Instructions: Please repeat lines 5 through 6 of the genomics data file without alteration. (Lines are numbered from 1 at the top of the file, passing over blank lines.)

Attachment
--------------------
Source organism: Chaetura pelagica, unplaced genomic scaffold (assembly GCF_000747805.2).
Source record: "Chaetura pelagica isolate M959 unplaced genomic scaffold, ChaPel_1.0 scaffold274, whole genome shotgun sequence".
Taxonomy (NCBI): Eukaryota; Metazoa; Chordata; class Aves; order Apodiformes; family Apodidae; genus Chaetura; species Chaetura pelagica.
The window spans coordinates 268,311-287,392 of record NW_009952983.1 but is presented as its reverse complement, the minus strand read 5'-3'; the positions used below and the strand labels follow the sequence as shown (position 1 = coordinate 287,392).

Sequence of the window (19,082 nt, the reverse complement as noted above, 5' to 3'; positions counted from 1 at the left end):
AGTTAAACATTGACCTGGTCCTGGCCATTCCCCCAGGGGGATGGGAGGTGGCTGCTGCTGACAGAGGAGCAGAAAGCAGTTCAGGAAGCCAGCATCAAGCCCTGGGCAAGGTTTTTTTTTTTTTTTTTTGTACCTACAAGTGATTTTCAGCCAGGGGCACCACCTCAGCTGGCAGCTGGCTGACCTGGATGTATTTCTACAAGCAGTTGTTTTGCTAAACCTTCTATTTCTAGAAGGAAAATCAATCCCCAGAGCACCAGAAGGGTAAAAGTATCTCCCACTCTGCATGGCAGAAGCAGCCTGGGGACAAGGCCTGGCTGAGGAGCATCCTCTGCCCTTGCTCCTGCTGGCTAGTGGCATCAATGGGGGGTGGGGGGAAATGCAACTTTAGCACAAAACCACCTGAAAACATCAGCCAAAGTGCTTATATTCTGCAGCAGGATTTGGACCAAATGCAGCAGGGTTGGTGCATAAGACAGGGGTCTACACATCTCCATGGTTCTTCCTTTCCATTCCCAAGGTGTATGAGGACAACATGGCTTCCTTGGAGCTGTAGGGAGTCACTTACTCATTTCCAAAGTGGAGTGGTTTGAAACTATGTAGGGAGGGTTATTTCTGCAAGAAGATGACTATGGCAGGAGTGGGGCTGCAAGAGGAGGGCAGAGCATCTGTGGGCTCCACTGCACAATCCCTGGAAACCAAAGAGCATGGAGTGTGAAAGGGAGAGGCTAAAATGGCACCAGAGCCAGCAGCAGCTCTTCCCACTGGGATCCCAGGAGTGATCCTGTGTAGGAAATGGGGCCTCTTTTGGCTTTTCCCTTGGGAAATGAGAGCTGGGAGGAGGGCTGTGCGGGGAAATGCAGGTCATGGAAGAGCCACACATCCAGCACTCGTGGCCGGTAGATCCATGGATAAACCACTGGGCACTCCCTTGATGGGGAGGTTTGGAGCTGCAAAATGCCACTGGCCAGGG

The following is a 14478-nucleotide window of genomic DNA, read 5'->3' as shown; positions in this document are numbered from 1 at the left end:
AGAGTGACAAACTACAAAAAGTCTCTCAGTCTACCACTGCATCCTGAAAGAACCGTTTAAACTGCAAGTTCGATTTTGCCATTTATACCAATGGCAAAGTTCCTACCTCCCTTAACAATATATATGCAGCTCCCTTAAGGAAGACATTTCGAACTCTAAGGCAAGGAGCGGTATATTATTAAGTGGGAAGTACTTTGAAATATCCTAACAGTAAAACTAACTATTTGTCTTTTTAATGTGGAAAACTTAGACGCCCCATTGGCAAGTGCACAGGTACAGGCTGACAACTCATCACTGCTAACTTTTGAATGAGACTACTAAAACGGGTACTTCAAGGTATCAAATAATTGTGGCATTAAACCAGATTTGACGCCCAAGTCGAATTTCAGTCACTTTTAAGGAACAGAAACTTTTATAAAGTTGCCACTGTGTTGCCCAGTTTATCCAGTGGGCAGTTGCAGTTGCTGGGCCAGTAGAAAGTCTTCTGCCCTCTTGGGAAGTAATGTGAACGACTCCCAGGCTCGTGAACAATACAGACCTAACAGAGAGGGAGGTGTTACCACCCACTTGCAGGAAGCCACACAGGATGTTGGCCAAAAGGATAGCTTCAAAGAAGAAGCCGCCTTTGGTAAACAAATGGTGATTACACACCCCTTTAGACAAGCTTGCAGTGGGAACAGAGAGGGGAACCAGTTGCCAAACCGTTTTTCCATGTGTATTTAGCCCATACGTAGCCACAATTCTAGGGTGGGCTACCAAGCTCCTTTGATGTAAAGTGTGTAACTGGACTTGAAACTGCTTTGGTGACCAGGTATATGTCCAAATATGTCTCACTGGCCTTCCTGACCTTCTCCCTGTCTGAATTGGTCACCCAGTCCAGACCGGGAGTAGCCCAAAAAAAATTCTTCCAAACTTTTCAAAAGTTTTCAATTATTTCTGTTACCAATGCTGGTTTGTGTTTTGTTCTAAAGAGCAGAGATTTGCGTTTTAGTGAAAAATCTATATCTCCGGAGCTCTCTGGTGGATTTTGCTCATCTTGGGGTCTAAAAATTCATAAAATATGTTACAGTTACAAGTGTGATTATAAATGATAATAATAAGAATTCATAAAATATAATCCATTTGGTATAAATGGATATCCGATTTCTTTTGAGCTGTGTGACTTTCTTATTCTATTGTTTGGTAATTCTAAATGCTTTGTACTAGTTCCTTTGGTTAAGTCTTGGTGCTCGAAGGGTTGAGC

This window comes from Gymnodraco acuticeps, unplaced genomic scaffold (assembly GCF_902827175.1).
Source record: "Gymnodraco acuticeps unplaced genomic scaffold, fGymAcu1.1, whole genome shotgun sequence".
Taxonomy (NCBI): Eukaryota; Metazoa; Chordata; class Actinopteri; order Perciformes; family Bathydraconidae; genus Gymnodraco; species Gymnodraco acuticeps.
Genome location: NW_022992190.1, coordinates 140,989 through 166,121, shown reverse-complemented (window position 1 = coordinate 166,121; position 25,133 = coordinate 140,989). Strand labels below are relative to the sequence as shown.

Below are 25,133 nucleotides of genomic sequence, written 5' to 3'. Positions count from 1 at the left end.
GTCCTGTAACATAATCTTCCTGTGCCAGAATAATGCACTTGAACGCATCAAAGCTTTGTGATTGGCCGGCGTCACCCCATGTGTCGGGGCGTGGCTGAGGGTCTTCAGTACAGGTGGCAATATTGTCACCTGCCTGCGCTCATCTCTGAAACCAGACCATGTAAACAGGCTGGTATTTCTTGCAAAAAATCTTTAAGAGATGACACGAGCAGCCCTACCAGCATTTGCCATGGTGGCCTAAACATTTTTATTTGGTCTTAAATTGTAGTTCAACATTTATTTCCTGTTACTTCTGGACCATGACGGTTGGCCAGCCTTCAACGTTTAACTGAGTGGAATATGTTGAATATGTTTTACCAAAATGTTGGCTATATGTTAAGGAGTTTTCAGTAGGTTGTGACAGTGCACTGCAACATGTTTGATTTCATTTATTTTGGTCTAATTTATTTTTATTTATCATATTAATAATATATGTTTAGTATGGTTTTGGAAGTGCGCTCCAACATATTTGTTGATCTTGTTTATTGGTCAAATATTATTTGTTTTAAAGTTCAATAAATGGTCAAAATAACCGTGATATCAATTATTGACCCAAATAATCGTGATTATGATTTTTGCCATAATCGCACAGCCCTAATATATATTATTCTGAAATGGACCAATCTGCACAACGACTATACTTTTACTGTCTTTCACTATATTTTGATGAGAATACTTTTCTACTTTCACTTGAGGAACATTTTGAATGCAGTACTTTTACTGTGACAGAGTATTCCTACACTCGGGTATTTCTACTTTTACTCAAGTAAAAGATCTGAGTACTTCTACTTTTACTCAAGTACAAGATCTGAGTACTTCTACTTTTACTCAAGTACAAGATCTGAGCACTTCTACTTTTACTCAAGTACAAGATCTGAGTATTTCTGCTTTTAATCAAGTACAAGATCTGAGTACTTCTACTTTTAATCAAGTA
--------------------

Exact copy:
Sequence of the window (19,082 nt, the reverse complement as noted above, 5' to 3'; positions counted from 1 at the left end):
AGTTAAACATTGACCTGGTCCTGGCCATTCCCCCAGGGGGATGGGAGGTGGCTGCTGCTGACAGAGGAGCAGAAAGCAGTTCAGGAAGCCAGCATCAAGCCCTGGGCAAGGTTTTTTTTTTTTTTTTTTGTACCTACAAGTGATTTTCAGCCAGGGGCACCACCTCAGCTGGCAGCTGGCTGACCTGGATGTATTTCTACAAGCAGTTGTTTTGCTAAACCTTCTATTTCTAGAAGGAAAATCAATCCCCAGAGCACCAGAAGGGTAAAAGTATCTCCCACTCTGCATGGCAGAAGCAGCCTGGGGACAAGGCCTGGCTGAGGAGCATCCTCTGCCCTTGCTCCTGCTGGCTAGTGGCATCAATGGGGGGTGGGGGGAAATGCAACTTTAGCACAAAACCACCTGAAAACATCAGCCAAAGTGCTTATATTCTGCAGCAGGATTTGGACCAAATGCAGCAGGGTTGGTGCATAAGACAGGGGTCTACACATCTCCATGGTTCTTCCTTTCCATTCCCAAGGTGTATGAGGACAACATGGCTTCCTTGGAGCTGTAGGGAGTCACTTACTCATTTCCAAAGTGGAGTGGTTTGAAACTATGTAGGGAGGGTTATTTCTGCAAGAAGATGACTATGGCAGGAGTGGGGCTGCAAGAGGAGGGCAGAGCATCTGTGGGCTCCACTGCACAATCCCTGGAAACCAAAGAGCATGGAGTGTGAAAGGGAGAGGCTAAAATGGCACCAGAGCCAGCAGCAGCTCTTCCCACTGGGATCCCAGGAGTGATCCTGTGTAGGAAATGGGGCCTCTTTTGGCTTTTCCCTTGGGAAATGAGAGCTGGGAGGAGGGCTGTGCGGGGAAATGCAGGTCATGGAAGAGCCACACATCCAGCACTCGTGGCCGGTAGATCCATGGATAAACCACTGGGCACTCCCTTGATGGGGAGGTTTGGAGCTGCAAAATGCCACTGGCCAGGG